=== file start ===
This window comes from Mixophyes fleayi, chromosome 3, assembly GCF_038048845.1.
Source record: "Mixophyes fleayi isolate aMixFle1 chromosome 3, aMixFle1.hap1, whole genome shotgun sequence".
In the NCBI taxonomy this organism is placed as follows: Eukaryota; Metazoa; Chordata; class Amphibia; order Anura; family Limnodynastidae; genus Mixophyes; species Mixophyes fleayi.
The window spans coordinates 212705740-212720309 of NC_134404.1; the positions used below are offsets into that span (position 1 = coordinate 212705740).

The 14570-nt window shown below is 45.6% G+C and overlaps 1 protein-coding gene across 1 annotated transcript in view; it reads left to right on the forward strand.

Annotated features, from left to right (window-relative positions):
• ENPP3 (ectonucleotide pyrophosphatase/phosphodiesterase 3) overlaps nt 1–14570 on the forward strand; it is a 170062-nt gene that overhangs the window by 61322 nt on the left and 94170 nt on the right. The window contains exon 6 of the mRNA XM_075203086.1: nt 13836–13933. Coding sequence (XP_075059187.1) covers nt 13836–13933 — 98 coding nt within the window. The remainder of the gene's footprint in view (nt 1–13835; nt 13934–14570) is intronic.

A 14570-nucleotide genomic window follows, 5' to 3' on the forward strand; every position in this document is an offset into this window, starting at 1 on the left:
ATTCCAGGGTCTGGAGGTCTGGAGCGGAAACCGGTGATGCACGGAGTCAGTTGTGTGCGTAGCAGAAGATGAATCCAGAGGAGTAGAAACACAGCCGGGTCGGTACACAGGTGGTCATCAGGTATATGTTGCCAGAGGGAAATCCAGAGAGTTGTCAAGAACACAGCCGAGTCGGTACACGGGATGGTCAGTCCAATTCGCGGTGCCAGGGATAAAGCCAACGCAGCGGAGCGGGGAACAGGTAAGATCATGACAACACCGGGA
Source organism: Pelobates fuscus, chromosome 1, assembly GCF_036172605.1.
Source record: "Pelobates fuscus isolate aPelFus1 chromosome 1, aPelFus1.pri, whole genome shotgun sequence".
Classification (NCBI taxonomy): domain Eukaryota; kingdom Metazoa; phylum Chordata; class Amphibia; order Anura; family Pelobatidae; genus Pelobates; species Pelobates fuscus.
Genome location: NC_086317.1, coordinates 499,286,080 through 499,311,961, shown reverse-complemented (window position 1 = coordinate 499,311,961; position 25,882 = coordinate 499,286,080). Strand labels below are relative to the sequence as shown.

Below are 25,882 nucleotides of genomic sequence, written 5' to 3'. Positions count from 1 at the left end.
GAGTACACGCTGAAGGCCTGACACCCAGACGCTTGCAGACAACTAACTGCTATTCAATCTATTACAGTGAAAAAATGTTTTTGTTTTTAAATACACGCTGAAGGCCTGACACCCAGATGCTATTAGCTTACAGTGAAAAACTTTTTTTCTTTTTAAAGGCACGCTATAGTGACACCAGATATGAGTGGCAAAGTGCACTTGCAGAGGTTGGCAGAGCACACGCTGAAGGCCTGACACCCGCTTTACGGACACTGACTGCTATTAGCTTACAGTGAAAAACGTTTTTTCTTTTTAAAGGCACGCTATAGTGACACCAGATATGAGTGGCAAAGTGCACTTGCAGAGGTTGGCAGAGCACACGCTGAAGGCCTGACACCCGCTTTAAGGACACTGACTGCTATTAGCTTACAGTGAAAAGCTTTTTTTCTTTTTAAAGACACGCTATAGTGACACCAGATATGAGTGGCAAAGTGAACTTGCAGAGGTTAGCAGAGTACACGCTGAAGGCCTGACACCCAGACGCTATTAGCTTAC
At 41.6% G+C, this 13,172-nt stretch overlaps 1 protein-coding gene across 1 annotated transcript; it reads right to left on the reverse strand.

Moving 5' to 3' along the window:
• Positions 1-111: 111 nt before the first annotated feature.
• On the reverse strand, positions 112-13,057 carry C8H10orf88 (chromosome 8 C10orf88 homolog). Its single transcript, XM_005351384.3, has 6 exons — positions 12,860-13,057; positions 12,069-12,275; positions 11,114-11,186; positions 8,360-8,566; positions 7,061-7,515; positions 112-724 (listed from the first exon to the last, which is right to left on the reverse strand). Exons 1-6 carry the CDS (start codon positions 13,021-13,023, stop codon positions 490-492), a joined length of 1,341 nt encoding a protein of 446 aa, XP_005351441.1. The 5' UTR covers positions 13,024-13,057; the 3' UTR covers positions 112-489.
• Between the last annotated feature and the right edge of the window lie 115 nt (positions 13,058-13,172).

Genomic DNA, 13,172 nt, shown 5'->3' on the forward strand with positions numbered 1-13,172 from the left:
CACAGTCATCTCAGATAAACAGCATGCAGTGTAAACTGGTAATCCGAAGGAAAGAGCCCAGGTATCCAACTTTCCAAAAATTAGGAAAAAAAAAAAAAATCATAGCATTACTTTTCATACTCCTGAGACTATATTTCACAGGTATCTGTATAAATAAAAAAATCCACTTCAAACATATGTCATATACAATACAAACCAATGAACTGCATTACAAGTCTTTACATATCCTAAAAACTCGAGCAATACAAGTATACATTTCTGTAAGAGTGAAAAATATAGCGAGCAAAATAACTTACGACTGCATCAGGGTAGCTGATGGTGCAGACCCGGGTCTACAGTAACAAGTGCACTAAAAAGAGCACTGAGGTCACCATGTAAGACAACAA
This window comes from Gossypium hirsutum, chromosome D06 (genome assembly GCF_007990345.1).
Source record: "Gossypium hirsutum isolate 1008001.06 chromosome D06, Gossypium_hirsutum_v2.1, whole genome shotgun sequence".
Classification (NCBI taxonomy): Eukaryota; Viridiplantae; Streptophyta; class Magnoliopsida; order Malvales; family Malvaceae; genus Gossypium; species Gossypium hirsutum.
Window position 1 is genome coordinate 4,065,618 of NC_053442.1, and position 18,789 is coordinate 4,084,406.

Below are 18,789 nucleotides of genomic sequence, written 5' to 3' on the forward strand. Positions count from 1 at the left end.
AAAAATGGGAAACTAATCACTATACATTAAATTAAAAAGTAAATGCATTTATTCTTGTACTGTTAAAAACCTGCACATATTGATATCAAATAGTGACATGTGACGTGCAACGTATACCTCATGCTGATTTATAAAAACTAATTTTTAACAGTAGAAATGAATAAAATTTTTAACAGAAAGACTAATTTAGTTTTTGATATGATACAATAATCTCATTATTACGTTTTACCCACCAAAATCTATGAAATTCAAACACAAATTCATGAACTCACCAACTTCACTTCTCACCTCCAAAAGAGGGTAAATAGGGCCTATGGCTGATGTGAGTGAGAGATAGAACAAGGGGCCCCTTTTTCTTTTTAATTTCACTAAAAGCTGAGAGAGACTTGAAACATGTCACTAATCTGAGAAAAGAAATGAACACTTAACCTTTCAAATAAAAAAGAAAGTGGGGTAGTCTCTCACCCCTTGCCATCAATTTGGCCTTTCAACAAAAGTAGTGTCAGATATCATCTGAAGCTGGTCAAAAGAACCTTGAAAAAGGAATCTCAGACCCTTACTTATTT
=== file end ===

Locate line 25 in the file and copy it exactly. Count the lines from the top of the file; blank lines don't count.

Classification (NCBI taxonomy): Eukaryota; Viridiplantae; Streptophyta; class Magnoliopsida; order Malvales; family Malvaceae; genus Gossypium; species Gossypium hirsutum.